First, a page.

What an investor, certified financial planner, mortgage broker, home inspector and realtor have to say about the best strategies for today's market
Low stock and bond market returns are making real estate investment more attractive, but it's essential to recognize and manage the risks. Real estate is not a passive investment, and due to limited liquidity in many market conditions, it is even more of a "buy and hold" investment than many stocks or mutual funds. Investors should plan to be in a particular market, through ups and downs, for a decade or more.
Investors can do extremely well by adding quality, well-researched real estate to the long-term portion of their portfolio as long as they are well informed about the risks as well as the potential rewards. If you analyze a property only for its potential income and capital cost, you'll often end up buying a risky investment – many rookies have lived to regret buying properties because of price rather than potential.
Successful real estate investment requires buying in markets with strong underlying economics, today or projected for the near future. A strategic approach is critical, and knowledge of a region is more important than knowledge of a particular property.
Don Campbell is a senior analyst with the Real Estate Investment Network and one of the co-authors of Secrets of the Canadian Real Estate Cycle – An Investor's Guide
My best advice is to have a plan for your future and a home payment amount that fits your plan and allows you to accomplish your other life goals as well. Make sure you plan for property tax and insurance, utilities and a savings account for ongoing maintenance and repairs – even new homes need regular TLC. To save interest overall, automate your payments to align with each payday, and remember that adding even an extra $25 extra biweekly (the cost of five gourmet coffees) onto each mortgage payment can shave years off the amortization.
Many new homebuyers want to jet-propel into their dream home right away, but there is nothing wrong with working your way up from an affordable 'starter' home, steadily increasing the size and features as your family and income grows. Don't let the dazzle of a property sway you: there are many people living in their dream homes with little or no furniture, no travel and high credit card bills.
Janet Gray is an Ottawa-based certified financial planner with Money Coaches Canada
My best advice for homebuyers is to remember their Saturday morning cartoons. An all-time favourite for me is the adventures of Wile E. Coyote attempting to capture the elusive Road Runner – only to have each attempt backfire.
Owning a home has many wonderful benefits, but more expensive is not always better, especially since banks are issuing approvals based on today's rock bottom interest rates.
Buy at the top of your budget, and like the coyote, you may find yourself running over the edge of a cliff and plunging to the ground below. To avoid the pain of that fall, have a plan in place for five years and one day so you'll know what your payment could go up to the day after your first mortgage term is due to be renegotiated. Since interest rates have nowhere to go but up, your low payment today could increase by several hundred dollars leaving you to deal with the 'gravity' of a paycheque that does not stretch as far as it once did. (Meep! Meep!)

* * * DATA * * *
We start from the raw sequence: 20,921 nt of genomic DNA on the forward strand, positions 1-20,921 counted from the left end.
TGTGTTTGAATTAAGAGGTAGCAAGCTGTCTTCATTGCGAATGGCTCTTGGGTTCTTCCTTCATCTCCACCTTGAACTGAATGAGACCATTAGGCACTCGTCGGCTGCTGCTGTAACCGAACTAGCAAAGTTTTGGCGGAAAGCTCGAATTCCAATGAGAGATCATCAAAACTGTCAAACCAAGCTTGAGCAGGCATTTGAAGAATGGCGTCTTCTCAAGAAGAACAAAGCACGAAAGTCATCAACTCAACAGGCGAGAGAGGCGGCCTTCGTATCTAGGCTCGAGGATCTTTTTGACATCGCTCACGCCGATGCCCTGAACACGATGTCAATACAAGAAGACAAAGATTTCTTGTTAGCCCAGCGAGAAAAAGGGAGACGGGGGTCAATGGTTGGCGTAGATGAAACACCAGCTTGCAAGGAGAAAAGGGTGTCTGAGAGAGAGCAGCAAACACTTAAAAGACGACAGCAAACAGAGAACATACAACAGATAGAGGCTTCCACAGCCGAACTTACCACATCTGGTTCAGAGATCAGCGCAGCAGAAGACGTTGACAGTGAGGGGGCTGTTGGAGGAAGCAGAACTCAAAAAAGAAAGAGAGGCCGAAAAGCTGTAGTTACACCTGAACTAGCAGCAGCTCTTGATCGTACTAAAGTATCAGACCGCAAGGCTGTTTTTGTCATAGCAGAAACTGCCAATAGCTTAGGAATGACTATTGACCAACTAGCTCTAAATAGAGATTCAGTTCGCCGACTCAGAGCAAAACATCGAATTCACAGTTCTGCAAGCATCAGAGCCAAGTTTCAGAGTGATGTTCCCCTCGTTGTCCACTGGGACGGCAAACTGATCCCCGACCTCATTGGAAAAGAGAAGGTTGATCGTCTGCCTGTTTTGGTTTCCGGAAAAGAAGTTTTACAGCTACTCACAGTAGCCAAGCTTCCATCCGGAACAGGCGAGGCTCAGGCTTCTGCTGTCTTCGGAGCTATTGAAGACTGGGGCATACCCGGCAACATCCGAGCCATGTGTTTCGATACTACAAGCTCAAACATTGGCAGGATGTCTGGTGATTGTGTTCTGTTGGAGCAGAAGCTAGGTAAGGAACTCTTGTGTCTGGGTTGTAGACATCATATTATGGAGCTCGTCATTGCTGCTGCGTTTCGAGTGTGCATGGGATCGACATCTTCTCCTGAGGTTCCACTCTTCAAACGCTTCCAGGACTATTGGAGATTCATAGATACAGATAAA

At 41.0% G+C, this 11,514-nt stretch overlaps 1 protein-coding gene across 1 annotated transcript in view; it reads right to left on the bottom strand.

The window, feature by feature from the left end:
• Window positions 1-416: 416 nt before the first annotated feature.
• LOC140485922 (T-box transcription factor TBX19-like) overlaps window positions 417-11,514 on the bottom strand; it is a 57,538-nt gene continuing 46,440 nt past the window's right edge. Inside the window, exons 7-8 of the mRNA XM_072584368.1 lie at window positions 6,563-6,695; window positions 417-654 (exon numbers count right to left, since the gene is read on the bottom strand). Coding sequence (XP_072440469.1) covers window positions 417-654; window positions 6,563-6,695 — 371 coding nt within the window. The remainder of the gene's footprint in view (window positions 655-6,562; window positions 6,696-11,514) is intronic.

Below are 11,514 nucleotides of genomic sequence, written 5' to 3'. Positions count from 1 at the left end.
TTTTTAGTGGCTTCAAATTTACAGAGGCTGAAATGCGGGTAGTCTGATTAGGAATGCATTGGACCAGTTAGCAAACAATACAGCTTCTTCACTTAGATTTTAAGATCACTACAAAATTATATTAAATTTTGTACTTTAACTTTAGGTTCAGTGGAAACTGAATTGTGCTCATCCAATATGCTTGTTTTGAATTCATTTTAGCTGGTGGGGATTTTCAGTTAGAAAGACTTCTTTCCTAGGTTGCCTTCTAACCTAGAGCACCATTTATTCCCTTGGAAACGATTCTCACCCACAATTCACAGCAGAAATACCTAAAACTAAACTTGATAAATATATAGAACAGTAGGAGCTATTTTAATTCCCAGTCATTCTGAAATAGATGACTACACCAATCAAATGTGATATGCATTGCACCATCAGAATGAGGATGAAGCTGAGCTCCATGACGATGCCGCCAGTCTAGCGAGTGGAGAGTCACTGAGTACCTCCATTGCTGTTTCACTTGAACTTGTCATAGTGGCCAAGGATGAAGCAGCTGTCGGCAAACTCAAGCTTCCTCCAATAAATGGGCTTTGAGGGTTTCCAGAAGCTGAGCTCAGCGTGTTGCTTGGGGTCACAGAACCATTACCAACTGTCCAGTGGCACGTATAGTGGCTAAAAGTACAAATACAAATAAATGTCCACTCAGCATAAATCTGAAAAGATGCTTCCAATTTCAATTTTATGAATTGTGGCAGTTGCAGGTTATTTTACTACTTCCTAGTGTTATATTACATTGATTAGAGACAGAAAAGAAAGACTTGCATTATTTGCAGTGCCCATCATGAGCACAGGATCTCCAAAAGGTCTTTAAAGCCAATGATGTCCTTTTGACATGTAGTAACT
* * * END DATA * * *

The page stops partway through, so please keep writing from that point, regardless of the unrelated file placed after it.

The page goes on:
Brandon Scott is an Edmonton-based accredited mortgage broker with Benchmark Mortgages Inc.
Across the country, prospective homebuyers are eager to either get into the real estate market or to upgrade. In all the excitement, it is sometimes easy to focus on the cosmetics, aesthetics, floor plans and neighbourhoods and to forget that a house is a complex set of systems designed to keep the occupants warm, safe and dry.
Remember that many of the systems of a home are effectively consumable items – the roof, furnace and air conditioner, for example, need to be replaced every 15 to 20 years. Other systems have longer life cycles, but can become obsolete, like the plumbing or electrical systems. The structure of a house usually does not have to be replaced, but poor-quality renovations or deterioration can result in expensive repairs.
Don't assume that the elements that you see on the surface represent the condition of the underlying systems and components, otherwise you could end up buying a home with unexpected, and unbudgeted, repairs. A home inspection can provide you with the unbiased information that you need to make an informed decision.
Graham Clarke is the president of the Canadian Association of Home & Property Inspectors
In Vancouver, we hear a lot about housing prices, but the issue is really land prices. It's been more than 40 years since the City of Vancouver built a new subdivision, and it doesn't matter what average incomes are if people are bringing in boatloads of money. There's a trickle-down: people are selling their houses because their kids have moved out, and they're downsizing to condos in the downtown core.
We've become a very big, world-class city, and if you look at other big cities, it's common for people to commute for two hours. They don't complain because it's been like that for a long time – only very affluent people live in Tokyo or New York City proper.
When people want the downtown lifestyle but can't afford it, I recommend buying a home in Port Moody or Surrey, somewhere further out, and renting it out. Then rent in the city. Too many people are trying to save up to buy a place downtown, competing with people with more money, and losing out on the opportunity to be in the market.
Ian Watt is one of B.C.'s leading realtors, specializing in luxury condos in Vancouver's downtown core
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